Fractals are really cool mathematical objects. They have a
lot of interesting properties, often including:

fine structure at arbitrarily small scales;

selfsimilarity, i.e., magnified it looks like a copy of
itself;

a simple, recursive definition.
Approximate fractals are found a lot in nature, for example,
in structures such as clouds, snow flakes, mountain ranges, and
river networks.
In this problem, we consider fractals generated by the
following algorithm: we start with a polyline, i.e., a set of
connected line segments. This is what we call a fractal of
depth one (see leftmost picture). To obtain a fractal of depth
two, we replace each line segment with a scaled and rotated
version of the original polyline (see middle picture). By
repetitively replacing the line segments with the polyline, we
obtain fractals of arbitrary depth and very fine structures
arise. The rightmost picture shows a fractal of depth
three.
The complexity of an approximate fractal increases quickly
as its depth increases. We want to know where we end up after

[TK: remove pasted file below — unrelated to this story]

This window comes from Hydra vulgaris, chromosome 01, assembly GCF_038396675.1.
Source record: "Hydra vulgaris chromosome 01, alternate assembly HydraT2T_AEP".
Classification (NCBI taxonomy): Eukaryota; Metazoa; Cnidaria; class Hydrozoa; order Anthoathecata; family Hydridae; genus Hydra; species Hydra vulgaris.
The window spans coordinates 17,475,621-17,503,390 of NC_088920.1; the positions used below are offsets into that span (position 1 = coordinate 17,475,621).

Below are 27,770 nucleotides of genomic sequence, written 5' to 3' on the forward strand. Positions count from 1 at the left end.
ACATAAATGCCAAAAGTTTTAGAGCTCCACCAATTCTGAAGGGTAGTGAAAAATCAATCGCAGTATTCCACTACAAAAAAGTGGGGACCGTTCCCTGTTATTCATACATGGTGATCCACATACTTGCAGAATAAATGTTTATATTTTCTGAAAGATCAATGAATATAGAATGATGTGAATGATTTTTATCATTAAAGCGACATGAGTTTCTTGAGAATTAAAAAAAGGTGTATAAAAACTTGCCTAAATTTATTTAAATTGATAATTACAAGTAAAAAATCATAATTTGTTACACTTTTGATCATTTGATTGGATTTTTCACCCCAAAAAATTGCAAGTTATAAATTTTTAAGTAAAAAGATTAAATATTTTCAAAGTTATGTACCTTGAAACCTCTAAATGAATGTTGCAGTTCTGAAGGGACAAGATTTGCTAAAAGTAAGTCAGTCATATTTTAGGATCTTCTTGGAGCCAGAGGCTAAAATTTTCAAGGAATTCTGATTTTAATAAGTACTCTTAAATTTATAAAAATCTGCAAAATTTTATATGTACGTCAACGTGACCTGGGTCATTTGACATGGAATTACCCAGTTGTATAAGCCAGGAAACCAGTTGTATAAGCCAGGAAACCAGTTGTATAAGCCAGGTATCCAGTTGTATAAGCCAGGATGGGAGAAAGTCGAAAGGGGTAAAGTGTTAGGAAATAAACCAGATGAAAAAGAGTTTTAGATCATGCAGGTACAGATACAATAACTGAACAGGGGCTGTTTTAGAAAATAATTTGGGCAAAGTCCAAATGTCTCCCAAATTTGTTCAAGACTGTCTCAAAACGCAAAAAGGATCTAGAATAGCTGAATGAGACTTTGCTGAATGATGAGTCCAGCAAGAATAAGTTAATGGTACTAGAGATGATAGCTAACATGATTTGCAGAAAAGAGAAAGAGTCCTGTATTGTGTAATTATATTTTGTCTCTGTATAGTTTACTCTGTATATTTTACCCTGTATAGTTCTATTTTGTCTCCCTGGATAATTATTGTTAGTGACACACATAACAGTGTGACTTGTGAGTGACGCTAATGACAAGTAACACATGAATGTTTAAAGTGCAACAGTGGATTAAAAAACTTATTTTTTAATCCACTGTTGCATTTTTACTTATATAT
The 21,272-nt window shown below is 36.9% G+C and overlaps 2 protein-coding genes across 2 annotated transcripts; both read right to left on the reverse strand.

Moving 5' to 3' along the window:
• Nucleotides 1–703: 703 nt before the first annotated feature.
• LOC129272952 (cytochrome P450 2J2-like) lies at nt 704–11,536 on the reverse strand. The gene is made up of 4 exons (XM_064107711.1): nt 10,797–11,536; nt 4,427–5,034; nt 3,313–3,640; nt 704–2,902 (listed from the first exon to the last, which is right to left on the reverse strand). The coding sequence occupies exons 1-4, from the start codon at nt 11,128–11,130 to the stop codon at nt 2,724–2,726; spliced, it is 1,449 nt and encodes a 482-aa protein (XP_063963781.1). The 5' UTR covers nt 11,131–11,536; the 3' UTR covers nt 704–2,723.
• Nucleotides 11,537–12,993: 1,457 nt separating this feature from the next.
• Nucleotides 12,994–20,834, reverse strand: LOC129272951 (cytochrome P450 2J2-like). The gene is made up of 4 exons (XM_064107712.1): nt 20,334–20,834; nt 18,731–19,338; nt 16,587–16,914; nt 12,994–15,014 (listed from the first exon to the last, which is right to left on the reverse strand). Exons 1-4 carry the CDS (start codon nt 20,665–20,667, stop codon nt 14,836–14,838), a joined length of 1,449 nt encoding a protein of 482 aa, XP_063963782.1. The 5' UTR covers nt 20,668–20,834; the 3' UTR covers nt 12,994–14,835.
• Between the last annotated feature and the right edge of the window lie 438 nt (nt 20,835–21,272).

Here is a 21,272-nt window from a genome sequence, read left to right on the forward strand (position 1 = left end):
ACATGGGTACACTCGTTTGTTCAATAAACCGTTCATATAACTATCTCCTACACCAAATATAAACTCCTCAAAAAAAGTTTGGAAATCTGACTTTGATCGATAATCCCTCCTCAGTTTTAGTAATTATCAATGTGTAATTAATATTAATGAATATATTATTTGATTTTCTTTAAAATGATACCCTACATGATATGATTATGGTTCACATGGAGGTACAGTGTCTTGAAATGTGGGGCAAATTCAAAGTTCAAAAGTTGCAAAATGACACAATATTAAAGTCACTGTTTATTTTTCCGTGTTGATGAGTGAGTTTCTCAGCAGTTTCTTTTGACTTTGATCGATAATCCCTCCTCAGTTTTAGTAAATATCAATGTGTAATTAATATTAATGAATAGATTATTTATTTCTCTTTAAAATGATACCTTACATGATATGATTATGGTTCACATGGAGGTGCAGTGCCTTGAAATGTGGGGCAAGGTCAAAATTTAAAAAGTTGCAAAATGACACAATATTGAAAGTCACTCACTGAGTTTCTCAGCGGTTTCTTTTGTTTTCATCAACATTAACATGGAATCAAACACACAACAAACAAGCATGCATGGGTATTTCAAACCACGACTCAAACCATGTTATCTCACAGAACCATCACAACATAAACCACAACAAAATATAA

traversing a certain fraction of its length.
Input
The input starts with a single number $c$ $(1
\le c \le 200)$ on one line, the number of test cases.
Then each test case starts with one line with $n$ $(3\le n\le 100)$, the number of
points of the polyline. Then follow $n$ lines with on the $i$th line two integers $x_ i$ and $y_ i$ $(1\, 000\le x_ i,y_ i\le 1\, 000)$,
the consecutive points of the polyline. Next follows one line
with an integer $d$
$(1\le d\le 10)$, the
depth of the fractal. Finally, there is one line with a
floating point number $f$
$(0\le f\le 1)$, the
fraction of the length that is traversed.
The length of each line segment of the polyline is smaller
than the distance between the first point $(x_1,y_1)$ and the last point
$(x_ n,y_ n)$ of the
polyline. The length of the complete polyline is smaller than
twice this distance.
Output
Per test case, the output contains one line with the
coordinate where we end up. Format it as $x$ $y$, with two floating point numbers
$x$ and $y$. The absolute error in both
coordinates should be smaller than $10^{6}$.
Sample Input 1 
Sample Output 1 
1
4
2 2
0 0
0 2
2 2
3
0.75

0.4267766953 2